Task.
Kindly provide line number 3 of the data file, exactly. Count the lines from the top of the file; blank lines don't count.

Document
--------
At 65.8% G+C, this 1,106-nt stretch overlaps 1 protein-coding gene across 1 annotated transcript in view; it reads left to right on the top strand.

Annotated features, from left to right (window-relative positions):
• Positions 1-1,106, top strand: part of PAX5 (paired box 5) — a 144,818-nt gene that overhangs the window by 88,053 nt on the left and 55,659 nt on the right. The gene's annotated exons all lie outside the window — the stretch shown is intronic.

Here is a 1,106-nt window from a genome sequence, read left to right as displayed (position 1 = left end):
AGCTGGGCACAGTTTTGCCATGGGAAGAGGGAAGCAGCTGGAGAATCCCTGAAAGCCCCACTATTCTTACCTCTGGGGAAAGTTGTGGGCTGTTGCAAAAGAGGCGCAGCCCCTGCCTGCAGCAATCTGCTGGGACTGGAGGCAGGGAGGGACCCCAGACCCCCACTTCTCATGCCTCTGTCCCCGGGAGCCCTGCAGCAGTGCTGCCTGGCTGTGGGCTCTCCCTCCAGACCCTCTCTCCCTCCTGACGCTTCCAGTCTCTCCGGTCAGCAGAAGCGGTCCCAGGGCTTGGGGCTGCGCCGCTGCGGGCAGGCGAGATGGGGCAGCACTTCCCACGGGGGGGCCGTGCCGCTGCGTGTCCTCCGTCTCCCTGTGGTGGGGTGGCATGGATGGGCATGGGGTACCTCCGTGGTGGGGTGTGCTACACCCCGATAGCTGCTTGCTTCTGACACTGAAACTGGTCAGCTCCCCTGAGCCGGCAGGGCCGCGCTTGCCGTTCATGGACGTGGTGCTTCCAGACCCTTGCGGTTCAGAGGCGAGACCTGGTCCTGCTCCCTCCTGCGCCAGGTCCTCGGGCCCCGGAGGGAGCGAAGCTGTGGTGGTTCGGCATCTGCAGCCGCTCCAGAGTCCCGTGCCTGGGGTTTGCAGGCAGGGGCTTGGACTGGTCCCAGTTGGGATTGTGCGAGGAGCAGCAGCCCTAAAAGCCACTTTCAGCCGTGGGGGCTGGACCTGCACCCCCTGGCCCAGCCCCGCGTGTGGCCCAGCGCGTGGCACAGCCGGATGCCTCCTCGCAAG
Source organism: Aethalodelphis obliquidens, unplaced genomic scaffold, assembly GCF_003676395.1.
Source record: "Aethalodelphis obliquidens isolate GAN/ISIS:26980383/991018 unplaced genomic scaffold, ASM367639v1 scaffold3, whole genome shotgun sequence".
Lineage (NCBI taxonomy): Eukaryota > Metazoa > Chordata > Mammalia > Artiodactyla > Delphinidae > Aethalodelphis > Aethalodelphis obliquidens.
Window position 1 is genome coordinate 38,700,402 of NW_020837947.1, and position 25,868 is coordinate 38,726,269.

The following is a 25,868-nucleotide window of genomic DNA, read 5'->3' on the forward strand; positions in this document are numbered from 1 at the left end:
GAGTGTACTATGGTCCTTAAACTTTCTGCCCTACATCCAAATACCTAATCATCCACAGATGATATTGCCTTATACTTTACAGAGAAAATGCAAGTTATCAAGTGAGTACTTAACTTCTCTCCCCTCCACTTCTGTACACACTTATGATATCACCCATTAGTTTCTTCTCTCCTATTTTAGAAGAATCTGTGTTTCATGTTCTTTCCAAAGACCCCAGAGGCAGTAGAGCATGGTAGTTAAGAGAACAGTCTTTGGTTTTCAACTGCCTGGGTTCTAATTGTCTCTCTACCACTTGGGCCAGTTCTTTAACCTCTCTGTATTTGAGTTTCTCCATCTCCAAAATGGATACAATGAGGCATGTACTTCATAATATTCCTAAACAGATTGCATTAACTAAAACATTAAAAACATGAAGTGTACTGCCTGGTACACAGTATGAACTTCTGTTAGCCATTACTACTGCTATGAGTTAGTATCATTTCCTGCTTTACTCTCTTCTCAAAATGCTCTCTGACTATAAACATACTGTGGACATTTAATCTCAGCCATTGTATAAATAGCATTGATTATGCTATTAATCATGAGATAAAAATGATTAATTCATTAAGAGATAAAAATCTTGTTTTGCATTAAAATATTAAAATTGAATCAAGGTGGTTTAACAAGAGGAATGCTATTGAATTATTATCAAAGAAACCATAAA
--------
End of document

• Positions 1-1,106, top strand: part of PAX5 (paired box 5) — a 144,818-nt gene that overhangs the window by 88,053 nt on the left and 55,659 nt on the right. The gene's annotated exons all lie outside the window — the stretch shown is intronic.